He saw flames rising out of the salon compartment at the aft end of the sun deck and alerted fellow crew members behind the wheelhouse.
The captain radioed a distress message to the Coast Guard as the crew tried to access the salon and get to the passengers sleeping in cramped quarters below.
They were unable to use the aft ladder because it was on fire, so they jumped down to the main deck, at which point one crew member broke his leg.
By the time they reached the galley compartment it was fully engulfed in flames and filled with thick smoke.
Overwhelmed by the heat and smoke, the crew jumped into the water.
Two of the crew members then swan to the stern of the boat and got back on.
They opened the hatch to the engine room but did not see any fire.
They ultimately determined that there was no way to access the passengers trapped below deck and took a dinghy, along with the other two crew members, to a recreational vessel -the Grape Escape – that was anchored nearby.
The captain continued to radio for help from the Grape Escape while two of the crew members went back to the burning boat to search for survivors until local Coast Guard units and fire departments arrived to extinguish the blaze.
By morning the boat had burned down to the water line and sunk.
All 34 passengers below deck were confirmed dead.
NTSB’s preliminary report on the Conception dive boat fire
The following report was released by the National Transportation Safety Board on Thursday, September 12. It can be read on the NTSB website here.
On Monday, September 2, 2019, about 3:14 a.m. Pacific daylight time, US Coast Guard Sector Los Angeles/Long Beach received a distress call from the 75-foot commercial diving vessel Conception, with 39 persons on board. The Conception was owned and operated by Truth Aquatics, Inc., based in Santa Barbara, California. The Conception was classified by the Coast Guard as a small passenger vessel that took passengers on dive excursions in the waters around the Channel Islands off the coast of Santa Barbara. The accident voyage was a three-day diving trip to the Channel Islands. On the last night of the voyage, the vessel was anchored in Platts Harbor off Santa Cruz Island, 21.5 nautical miles south-southwest of Santa Barbara, when it caught fire. Weather conditions were reported as slight to no winds with patchy fog, 2–3-foot seas, and air and water temperature about 65°F. The Conception was carrying 39 persons, 6 of which were crew. Thirty-three passengers and one crewmember died.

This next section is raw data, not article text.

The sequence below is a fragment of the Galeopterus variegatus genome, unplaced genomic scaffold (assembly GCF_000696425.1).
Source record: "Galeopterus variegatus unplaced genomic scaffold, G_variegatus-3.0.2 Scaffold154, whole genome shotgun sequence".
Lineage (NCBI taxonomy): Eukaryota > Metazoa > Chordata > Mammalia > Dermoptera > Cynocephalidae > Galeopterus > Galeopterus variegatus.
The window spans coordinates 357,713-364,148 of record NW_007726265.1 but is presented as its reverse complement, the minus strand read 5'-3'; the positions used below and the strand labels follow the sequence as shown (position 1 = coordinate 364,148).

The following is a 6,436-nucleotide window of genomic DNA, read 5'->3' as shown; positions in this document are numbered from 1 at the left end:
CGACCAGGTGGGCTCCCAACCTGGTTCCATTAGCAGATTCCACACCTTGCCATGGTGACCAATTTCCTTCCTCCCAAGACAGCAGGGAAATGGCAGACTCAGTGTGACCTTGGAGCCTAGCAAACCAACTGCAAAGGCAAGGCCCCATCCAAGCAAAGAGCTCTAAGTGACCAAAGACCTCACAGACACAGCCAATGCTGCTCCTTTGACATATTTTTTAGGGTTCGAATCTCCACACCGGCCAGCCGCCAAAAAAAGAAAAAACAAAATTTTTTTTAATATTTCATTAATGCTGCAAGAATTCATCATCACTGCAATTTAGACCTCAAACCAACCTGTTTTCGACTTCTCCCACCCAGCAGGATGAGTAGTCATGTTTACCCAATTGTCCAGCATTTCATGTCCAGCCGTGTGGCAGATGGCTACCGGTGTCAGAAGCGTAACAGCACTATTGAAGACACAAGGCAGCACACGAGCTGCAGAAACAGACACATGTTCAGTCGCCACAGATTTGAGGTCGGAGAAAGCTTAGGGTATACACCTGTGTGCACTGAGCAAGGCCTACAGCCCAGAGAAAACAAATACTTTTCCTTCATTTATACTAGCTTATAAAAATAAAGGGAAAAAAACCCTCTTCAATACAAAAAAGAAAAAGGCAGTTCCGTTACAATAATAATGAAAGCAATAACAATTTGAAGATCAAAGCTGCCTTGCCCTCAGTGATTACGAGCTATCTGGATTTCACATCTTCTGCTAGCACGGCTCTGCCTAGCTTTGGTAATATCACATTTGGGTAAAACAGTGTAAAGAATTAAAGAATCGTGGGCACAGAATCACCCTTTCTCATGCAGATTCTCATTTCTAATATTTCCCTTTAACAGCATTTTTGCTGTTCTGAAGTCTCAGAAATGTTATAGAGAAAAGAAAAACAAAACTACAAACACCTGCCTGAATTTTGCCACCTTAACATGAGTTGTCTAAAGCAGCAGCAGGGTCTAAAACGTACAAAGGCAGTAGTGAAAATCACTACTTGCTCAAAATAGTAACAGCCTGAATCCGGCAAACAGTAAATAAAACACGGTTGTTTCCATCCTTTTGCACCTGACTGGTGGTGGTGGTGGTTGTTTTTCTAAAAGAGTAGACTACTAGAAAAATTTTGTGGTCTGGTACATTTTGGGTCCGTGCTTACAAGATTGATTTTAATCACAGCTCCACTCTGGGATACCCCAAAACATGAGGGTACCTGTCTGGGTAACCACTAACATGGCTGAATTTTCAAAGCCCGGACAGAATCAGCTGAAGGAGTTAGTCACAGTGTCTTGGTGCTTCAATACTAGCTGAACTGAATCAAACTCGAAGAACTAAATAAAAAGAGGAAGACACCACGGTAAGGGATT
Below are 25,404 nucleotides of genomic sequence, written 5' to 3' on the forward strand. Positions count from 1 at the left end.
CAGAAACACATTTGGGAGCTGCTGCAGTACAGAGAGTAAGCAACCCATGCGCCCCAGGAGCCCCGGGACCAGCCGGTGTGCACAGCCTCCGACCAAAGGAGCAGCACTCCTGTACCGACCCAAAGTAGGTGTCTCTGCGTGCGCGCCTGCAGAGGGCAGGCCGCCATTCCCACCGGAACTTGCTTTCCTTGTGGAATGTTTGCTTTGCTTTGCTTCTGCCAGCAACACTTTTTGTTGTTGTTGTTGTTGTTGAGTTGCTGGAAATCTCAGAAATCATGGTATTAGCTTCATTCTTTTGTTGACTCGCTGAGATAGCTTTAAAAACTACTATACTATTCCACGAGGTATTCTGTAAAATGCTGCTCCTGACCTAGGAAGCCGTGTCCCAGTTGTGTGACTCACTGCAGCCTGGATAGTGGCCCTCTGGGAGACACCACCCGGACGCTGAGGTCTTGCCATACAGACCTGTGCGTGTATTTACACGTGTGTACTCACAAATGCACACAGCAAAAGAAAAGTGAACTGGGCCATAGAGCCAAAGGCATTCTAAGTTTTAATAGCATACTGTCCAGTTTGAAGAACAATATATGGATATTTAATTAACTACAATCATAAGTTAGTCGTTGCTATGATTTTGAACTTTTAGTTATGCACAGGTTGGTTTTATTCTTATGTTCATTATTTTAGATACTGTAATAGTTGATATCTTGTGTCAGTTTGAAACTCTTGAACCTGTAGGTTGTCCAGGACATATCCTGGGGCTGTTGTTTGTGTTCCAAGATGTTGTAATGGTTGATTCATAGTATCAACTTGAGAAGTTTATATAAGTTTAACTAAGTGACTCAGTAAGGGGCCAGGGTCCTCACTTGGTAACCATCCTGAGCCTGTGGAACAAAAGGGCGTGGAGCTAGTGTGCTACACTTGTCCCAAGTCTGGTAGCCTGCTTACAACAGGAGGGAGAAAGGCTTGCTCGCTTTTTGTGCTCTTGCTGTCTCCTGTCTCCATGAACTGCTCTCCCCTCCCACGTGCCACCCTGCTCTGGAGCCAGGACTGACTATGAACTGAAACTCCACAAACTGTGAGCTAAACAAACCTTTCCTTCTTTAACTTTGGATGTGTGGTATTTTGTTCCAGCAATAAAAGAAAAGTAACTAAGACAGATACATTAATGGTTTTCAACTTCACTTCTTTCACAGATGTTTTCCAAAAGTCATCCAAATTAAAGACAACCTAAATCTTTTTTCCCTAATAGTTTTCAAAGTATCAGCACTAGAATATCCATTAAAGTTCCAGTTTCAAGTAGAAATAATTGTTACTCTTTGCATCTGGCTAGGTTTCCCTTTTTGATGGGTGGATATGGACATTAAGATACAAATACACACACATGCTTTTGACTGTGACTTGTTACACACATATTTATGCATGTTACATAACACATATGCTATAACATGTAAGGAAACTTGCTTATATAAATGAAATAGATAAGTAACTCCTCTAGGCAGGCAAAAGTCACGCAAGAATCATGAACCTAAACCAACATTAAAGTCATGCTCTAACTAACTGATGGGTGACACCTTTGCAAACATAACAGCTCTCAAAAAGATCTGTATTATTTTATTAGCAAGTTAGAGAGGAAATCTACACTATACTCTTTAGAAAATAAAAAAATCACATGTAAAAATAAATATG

The wood and fiberglass vessel was built in 1981. The vessel had three levels: the uppermost sun deck, containing the wheelhouse and crew rooms; the main deck, which included the salon and galley; and the lower deck within the hull, which housed the passenger berthing (bunkroom) and shower room, as well as the engine room and tanks.
Initial interviews of three crewmembers revealed that no mechanical or electrical issues were reported. At the time of the fire, five crewmembers were asleep in berths behind the wheelhouse, and one crewmember was asleep in the bunkroom, which was accessed from the salon down a ladderwell in the forward, starboard corner of the compartment. The bunkroom had an emergency escape hatch located on the aft end, which also exited to the salon. There were two, locally-sounding smoke detectors in the overhead of the bunkroom.